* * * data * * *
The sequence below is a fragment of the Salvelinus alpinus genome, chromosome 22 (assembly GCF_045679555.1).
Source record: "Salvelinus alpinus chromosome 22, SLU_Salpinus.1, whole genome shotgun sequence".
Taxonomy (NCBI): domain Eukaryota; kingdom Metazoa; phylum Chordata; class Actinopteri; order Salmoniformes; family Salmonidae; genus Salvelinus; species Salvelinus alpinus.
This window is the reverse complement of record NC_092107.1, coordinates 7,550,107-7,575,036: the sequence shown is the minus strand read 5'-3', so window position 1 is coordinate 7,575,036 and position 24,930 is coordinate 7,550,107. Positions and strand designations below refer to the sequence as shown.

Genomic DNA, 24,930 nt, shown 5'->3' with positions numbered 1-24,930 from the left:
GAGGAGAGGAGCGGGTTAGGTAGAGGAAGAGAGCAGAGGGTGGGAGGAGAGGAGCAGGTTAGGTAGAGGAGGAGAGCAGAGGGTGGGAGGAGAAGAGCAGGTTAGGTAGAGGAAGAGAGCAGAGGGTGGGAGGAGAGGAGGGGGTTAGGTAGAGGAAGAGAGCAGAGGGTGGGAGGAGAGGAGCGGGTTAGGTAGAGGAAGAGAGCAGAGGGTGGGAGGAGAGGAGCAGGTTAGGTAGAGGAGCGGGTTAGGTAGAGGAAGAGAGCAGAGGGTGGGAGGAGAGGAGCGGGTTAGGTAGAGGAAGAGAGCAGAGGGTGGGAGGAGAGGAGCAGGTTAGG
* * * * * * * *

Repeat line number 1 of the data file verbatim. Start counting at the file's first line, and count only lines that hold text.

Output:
The sequence below is a fragment of the Salvelinus alpinus genome, chromosome 22 (assembly GCF_045679555.1).